After this, the article discusses problems in detention centres in Australia and condemns the centres’ conditions. Without telling his readers why the “Hazaras” are being killed, why they have to leave Pakistan, and who has been killing them, the writer concludes his article with the following words,

The Hazara people in Pakistan are a people defined by migration: Naqi’s grandparents migrated from Afghanistan and he himself had to move to Australia. He is now living in Sydney as a permanent Australian resident, but in search of safety, Naqi lost the very family he tried to save.

The author is informed and sympathetic enough to trace the history of the “Hazara” suffering from Afghanistan to Pakistan to Australia, but he is mum when it comes to identifying the cause of their suffering—being Shias—and the identity of their killers, the Takfiri Deobandis.

The last article published by Dawn is by Saleem Javed. Its title is “Hopelessness vs helplessness” (http://www.dawn.com/news/1082637/hopelessness-vs-helplessness/2).
With such a strong title, it can be expected that the author will denounce the killers and defend the helpless victims of the Takfiri Deodandis. The author certainly mentions Lashkar-e-Jhangvi. But he does not say that the Lashkar-e-Jhangvi is killing the Shias for being Shias (or killing the Hazaras for being Shias). He condemns Dr Malik, the Balochistan chief minister, for his inability to take on the Lashkar-e-Jhangvi, but at the very next moment he defends Dr Malik, “. . . it is obvious that CM Baloch does not have full control in the province. If he orders an operation against Lashkar-i-Jhangvi quarters, it would be extremely difficult for him to ensure the protection of civilians.”

After defending Dr Mallik, the author criticizes the previous government for its failure to defend the “Hazaras”. Then he proposes a solution to the problem of terrorism, which is no more than a pure obfuscation of the Shia genocide. His solution is,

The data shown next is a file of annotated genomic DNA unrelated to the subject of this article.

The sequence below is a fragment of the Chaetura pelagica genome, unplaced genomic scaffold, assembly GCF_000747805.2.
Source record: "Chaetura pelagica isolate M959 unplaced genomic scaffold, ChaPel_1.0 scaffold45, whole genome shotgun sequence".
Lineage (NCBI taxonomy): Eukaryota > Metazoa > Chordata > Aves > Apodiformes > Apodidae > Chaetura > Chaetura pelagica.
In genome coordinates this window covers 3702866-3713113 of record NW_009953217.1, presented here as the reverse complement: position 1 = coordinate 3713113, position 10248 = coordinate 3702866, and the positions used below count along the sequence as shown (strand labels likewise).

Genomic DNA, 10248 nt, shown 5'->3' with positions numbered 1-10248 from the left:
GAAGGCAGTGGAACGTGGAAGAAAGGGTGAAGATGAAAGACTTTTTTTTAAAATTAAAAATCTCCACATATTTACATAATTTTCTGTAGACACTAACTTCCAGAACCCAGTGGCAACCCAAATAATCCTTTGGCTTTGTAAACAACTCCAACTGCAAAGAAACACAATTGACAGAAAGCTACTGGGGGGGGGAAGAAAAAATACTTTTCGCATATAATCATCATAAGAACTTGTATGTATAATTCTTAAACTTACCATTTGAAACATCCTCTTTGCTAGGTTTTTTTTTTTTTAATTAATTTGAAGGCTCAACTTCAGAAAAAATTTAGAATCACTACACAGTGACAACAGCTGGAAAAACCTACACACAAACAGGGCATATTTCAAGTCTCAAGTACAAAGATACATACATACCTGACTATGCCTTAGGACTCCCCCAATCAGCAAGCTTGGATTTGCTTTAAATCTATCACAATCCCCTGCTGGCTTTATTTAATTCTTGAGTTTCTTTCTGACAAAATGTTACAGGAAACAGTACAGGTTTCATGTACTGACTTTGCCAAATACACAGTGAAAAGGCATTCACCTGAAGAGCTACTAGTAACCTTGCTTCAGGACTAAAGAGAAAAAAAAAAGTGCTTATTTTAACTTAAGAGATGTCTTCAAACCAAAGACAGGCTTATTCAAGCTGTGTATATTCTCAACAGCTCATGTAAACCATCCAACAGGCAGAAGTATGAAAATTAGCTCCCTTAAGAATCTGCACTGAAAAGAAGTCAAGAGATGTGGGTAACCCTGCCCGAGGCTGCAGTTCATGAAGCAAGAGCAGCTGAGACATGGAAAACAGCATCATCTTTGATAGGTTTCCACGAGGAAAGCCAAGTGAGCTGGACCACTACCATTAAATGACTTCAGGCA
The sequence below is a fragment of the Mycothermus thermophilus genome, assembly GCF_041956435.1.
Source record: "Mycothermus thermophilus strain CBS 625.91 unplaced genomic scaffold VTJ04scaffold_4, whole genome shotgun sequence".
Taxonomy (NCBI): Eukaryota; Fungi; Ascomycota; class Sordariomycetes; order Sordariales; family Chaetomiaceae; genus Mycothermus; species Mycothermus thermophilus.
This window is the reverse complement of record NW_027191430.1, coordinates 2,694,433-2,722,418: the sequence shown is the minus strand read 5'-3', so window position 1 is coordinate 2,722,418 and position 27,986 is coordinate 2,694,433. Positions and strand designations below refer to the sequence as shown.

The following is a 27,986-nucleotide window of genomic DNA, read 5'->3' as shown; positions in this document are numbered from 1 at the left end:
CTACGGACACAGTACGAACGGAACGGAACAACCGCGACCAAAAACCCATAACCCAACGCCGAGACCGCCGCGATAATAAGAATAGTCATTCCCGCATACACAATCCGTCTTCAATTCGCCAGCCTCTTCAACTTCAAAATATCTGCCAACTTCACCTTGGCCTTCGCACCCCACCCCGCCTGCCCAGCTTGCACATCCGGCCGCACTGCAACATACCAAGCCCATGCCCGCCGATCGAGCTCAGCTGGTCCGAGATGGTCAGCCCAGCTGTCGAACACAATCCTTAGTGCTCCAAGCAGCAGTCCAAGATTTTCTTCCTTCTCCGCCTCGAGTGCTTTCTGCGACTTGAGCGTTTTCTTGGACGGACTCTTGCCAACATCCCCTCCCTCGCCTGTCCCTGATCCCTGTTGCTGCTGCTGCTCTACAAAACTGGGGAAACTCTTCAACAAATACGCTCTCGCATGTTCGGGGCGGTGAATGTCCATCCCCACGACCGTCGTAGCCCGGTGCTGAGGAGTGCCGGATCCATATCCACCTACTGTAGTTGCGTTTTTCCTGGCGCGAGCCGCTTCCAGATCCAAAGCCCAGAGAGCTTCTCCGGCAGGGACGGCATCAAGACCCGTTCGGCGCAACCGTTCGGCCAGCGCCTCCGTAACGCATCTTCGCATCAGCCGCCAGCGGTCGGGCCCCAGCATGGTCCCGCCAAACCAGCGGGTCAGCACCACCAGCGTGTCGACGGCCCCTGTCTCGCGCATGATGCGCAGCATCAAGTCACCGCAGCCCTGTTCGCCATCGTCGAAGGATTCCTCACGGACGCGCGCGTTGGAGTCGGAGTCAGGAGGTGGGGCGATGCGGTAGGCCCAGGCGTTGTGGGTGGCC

“The only solution to the ongoing havoc is a national consensus for the elimination of all sorts of terrorism, which is unlikely to happen in the near future.”

What other “sorts” of terrorism are playing havoc in Pakistan the author does not deem fit to tell. But the obfuscation is complete: make no mention of the word “Shia”; do not say who is killing who; and do not name the planners and executors of the Shia genocide.

I began this article by asking four questions about the Shia genocide in Pakistan. None of the Dawn articles has dealt with even one of these questions while discussing the Shia genocide. The authors of these articles want their reader to believe that yes there is something like the killing of a community taking place on a regular basis. But on what basis are the members of this community being killed? Who are their killers? One may ask is: Is Dawn and its authors practicing some kind of self-censorship? Is it a taboo to use the word “Shia” and a politically correct thing to conceal the identity of the Takfiri Deobandis? If Pakistan’s most balanced newspaper promotes obfuscation of the Shia genocide, what can one say about other newspapers?

(This is an excerpt from a work in progress on Shia genocide in Pakistan and the role of the print media. The author, Abbas Zaidi, will welcome comments on this excerpt with gratitude.)